How do semi-conducting polymers work?
Conducting polymers (a.k.a. conjugated polymers) are a unique class of materials because they possess the electronic properties of metals or semi-conductors, with the advantageous processing and mechanical characteristics of polymers. Either of these properties by itself is not very special. Metals and semi-conductors exhibit exceptional electronic properties that would be difficult to improve upon. Similarly, there are a huge variety of polymers with better (much better) processability and mechanical properties than conducting polymers. It is the unique duality of metal-like conductivity and polymer-like processability that conductive polymers become an exceptional class of materials.
The most important potential applications of these materials is in the production of large-scale electronic materials at low temperatures. This offers the promise of low-cost manufacturing with electronic inks containing conducting and metallic polymers. In this case, we can utilize existing advanced printing technologies (i.e. ink-jet printing) that, when combined with continuing developments in conducting polymers, have potential to revolutionize the electronic device manufacturing industry.
Current commercial realizations of conductive polymers include organic light-emitting diodes, organic solar cells, organic transistors, organic photo-detectors, and organic biosensors.
Consider a linear chain of chain atoms, where each carbon atom has a total of 4 valence electrons. These electrons are distributed throughout the s- and p-orbitals. If the potential is spherically symmetric, then the 1s and 2s orbitals of the carbon will be filled, which leaves the 2p orbital with only 2 electrons. In order to minimize the free energy during bonding, this will lead to either (1) tetrahedrally directed covalent bonds, such as in insulating materials like diamond and saturated polymers, or (2) hexagonally directed covalent bonds, which are conductive and characteristic of graphite and conjugated polymers.
Covalent bonds with directed orbitals form by borrowing an electron from the 2s orbital of a carbon and subsequently combining the s- and p- wave functions to form a linearly combined hybridized orbital. The important point here is that the s- orbital is spherically symmetric, whereas the p-orbital is directed and has three orthogonal components, px, py, and pz, which represent its particular coordinate axis.
Now let's start wtih the tetrahedral configuration. This consists of sp3 hybrdized carbon atoms in which all valence electrons are bound in covalent bonds and, therefore, are unable to participate in electronic transport. Polymers with this backbone structure will be referred to as saturated polymers, and are characteristically flexible and easily processed by extrusion or melt-processing. This is the structure of most polymers you are familiar with, and may exhibit remarkable strength if sufficiently well-aligned.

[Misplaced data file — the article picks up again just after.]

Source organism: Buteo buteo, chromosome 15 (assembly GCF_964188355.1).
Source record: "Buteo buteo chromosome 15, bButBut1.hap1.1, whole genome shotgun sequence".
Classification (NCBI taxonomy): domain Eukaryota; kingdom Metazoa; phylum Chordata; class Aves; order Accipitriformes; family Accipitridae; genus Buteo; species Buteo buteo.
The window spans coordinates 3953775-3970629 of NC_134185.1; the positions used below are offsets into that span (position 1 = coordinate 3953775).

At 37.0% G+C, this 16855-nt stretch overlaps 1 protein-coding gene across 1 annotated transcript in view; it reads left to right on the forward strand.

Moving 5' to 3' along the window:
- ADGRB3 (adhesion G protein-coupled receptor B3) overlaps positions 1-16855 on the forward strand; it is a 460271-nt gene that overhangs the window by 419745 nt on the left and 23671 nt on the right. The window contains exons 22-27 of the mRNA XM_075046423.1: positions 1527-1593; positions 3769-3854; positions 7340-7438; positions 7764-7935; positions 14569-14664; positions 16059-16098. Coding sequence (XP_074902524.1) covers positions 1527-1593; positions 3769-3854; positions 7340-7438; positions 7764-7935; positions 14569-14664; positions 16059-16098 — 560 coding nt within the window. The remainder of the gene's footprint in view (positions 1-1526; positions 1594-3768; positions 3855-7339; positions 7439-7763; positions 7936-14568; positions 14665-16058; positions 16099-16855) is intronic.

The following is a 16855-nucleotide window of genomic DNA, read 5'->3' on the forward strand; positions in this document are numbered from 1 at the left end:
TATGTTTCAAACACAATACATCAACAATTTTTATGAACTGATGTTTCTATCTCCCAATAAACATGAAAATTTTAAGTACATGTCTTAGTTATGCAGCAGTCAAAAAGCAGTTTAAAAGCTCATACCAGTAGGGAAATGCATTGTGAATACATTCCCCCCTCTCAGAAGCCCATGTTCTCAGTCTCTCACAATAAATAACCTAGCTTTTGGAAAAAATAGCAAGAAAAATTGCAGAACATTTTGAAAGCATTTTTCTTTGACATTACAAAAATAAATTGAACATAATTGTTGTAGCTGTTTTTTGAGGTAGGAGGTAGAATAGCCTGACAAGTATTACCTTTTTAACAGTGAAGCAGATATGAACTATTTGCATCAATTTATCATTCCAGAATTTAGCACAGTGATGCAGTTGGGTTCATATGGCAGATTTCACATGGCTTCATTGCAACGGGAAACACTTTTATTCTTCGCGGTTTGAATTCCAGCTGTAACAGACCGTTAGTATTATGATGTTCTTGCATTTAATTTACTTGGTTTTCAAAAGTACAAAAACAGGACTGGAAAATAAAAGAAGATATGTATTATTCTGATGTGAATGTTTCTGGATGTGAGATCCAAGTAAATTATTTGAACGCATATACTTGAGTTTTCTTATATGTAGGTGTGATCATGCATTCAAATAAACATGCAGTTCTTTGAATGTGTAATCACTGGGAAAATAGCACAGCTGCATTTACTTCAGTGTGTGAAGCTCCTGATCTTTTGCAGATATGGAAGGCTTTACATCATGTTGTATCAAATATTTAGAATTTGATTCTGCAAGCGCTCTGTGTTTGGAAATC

Structure of polyethylene consists of directed tetrahedral configuration of sp3 hybridized carbon bonds along repeat structure with no free valence electrons. The four valence electrons are saturated: each carbon is bonded with two other carbon atoms and two hydrogen atoms.
Conductive polymers are formed from hexagonally directed orbitals which are sp2pz hybridized. In other words, the pz orbital is available to form a π-bond containing delocalized electrons. Polyacetylene is the simplest example of a conjugated polymer. It has 3 in-plane, σ-orbitals that form its backbone, with two electrons bonded to neighboring carbons and a third bonded to a hydrogen atom. The fourth electron resides in the pz orbital, and is essentially independent of the three σ-bonds. This "independence" results from its orthogonality to the plane formed by the 3 σ-bonds. The pz-electron can therefore be referred to as a delocalized electron, and is generally referred to as the π-electron, which resides in the π-orbital (pz orbital).
Structure of polyacetylene consists of planar backbone of sp2 hybridized sigma bonds, where three sigma orbitals are in-plane, and the fourth pz-orbital is orthogonal to the backbone plane and delocalized.
In other words, the pz-electron is decoupled from the backbone of σ-orbitals, which gives the polymer its special electronic properties. In particular, the σ-electrons define the covalent bonds along the backbone of the polymer, and are at a lower energy state than the π-electrons. Therefore, the π-electron in a particular carbon essentially thinks it is part of a lithium atom, which means that it is able to freely move. This π-electron is attracted to the nuclei of neighboring carbon atoms, which results in the same delocalization phenomena observed in Li-metal and, hence, polyacetylene should essentially behave as a metal. In reality, it is a semi-conductor and can become conducting, and even metallic, with doping.
The electronic structure of π-conjugated polymers contains 2 main types of energy structures: 1) energy bands that originate from the bonding and anti-bonding energy levels of the σ-orbitals, and 2) a π-band that originates from the delocalized pz wave function.
The polymer chains themselves are held together by the covalent σ-bonds along their backbone. In traditional polymers, any excitations from this band cause structural instability by promoting electrons into the anti-bonding σ*-band orbital. In this case, degradation will occur because the electrons in the σ-bonding orbitals are what hold the polymer chain together! This is a useful property for photoresists, but is responsible for the rather bland electronic and optical properties of saturated polymers. In π-conjugated polymers, excitations within the π-band do not typically lead to bond breaking, and account for the useful photo-conductive properties of π-conjugated polymers as opposed to the photo-resistive properties of saturated polymers.
Coupling Bond Length to Electronic Structure
If we assume that polyacetylene has a uniform bond length, then there will be a single π-band which accomodates 2N electrons, where N is the number of atoms in the chain. The factor of 2 accounts for electron spin. Since each carbon atom contributes one pz-electron, the π-band will be half-filled and polyacetylene with a uniform bond-length should behave as a metal!